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Richard Collins said something in the next to last paragraph of his portion of that article that must be corrected.
His comment: "What we don't have is the FAA system of shutting downe routes or terminal areas that are about to be or are affected by storms."
There is absolutely no FAA "system", practice, history of, or anything else of shutting down terminal areas for thunderstorms. Richard has written so much on the subject of thunderstorms that he should know this. Unfortunately I find many pilots do not understand that the only person that closes an airport for a thunderstorm is a captain who refuses a takeoff or approach clearance. Then and only then will an airport "stop" operations, unless they can find another taker.
Some very experienced pilots seem to think that the controller won't let them land if things are too bad at the field. Wrong, wrong, and BTW wrong. The most recent fatal accident that demonstrated this was American at LIT. In that case conditions were so severe at the airport the controller feared for his own safety in the tower but cleared American to land.
Richard and every other pilot needs to know that the FAA has gone out of it's way to establish case law that says contollers are in no way responsible for safe operation of flight when it comes to weather. They are not allowed by their own procedures to stop flight operations for weather, especially in the case of thunderstorms. To do so would set a precedent that would then expose them to liability for future windshear accidents. This isn't my opinion, it's fact. The FAA won that position in litigation of the Delta L-1011 crash at DFW almost twenty years ago. That's why it is now possible to hear a clearance like this at airports with TDWR: "Airliner 123 expect loss of 80 kts on short final, you are cleared to land." One crew got such a clearance, thought the controller said 18 kts, continued and just avoided crashing. The tower didn't even bother to repeat the warning when the crew acknowledged the landing clearance. This is procedure and law and is the way it is.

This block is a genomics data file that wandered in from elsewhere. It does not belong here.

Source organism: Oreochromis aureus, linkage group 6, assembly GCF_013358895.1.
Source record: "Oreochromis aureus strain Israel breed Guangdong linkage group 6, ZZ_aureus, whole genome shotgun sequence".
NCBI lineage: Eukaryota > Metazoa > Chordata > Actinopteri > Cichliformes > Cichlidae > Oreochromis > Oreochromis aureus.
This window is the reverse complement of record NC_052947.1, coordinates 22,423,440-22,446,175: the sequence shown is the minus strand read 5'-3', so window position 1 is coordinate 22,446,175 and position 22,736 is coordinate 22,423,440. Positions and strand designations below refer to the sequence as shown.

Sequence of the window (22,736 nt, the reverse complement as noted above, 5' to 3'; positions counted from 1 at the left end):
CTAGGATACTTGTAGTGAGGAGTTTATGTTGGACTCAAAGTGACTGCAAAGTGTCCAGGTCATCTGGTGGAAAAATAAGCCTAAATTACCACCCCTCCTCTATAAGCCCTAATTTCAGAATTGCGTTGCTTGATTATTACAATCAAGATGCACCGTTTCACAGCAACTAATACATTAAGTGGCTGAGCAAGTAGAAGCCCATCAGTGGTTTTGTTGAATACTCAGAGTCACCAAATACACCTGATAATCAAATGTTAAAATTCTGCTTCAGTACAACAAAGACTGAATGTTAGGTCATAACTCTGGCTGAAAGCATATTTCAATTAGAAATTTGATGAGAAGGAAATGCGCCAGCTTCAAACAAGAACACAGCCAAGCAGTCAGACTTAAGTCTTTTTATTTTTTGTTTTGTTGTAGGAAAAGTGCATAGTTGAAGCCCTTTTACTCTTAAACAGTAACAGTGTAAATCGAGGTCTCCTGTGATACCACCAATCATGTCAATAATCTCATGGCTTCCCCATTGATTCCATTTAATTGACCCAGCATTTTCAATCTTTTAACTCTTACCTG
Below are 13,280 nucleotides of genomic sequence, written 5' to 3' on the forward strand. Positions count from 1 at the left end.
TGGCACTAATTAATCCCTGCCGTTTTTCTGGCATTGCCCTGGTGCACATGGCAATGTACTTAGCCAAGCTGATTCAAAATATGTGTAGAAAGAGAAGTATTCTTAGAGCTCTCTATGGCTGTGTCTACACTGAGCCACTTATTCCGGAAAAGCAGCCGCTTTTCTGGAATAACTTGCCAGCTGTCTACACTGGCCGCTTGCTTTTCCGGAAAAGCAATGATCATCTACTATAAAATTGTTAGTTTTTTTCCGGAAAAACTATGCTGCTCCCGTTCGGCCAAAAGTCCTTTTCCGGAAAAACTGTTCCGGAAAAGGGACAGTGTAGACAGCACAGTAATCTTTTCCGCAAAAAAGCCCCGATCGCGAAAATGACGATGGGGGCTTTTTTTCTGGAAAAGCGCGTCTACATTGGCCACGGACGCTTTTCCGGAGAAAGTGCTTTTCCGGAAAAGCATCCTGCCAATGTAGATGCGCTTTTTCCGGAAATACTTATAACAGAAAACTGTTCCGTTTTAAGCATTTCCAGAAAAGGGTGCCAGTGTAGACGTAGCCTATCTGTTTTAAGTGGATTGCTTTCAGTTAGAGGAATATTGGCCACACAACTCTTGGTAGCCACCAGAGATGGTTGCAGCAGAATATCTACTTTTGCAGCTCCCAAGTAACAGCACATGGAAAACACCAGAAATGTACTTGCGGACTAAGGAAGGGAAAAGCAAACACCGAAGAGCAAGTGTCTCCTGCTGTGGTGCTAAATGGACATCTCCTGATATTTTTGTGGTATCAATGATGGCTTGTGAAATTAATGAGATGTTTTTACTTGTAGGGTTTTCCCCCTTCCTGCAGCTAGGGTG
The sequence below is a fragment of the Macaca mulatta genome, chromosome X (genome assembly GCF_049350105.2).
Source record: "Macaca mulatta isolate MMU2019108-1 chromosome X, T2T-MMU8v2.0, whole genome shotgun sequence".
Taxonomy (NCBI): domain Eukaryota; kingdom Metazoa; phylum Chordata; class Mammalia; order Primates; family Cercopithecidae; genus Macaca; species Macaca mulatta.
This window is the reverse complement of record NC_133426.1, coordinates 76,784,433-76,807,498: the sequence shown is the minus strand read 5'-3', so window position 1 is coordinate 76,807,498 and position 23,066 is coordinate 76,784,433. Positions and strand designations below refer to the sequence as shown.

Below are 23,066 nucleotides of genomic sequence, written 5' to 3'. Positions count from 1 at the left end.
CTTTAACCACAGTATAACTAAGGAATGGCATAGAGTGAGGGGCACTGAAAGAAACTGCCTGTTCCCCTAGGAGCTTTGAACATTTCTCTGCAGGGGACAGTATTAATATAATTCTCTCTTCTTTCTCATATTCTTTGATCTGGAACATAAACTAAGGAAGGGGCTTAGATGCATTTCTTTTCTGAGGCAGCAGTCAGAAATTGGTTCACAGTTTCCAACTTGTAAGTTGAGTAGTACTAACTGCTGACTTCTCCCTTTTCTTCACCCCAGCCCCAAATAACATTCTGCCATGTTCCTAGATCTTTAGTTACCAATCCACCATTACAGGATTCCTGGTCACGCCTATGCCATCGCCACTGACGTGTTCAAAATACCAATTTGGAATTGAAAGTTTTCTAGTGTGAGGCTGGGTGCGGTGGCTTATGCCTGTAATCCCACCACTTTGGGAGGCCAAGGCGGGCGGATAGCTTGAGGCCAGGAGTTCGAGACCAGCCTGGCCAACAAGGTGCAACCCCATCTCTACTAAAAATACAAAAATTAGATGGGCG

Here are the times a controller might stop operations due to thunderstorms:
1) When they are abandoning the tower for personal safety.
2) No pilots will takeoff or land (in which case the controller didn't "stop" the operation)
3) There is burning wreckage on the field from an airplane that tried to takoff or land in the thunderstorm.
The program that changes routing for TRWs was born out of necessity, not for safety. They found that since pilots wouldn't fly through TRWs there was no use trying to send them there. So to avoid chaos they developed a reroute program.
But get it right about the terminal area. It is the PIC who closes the airport.
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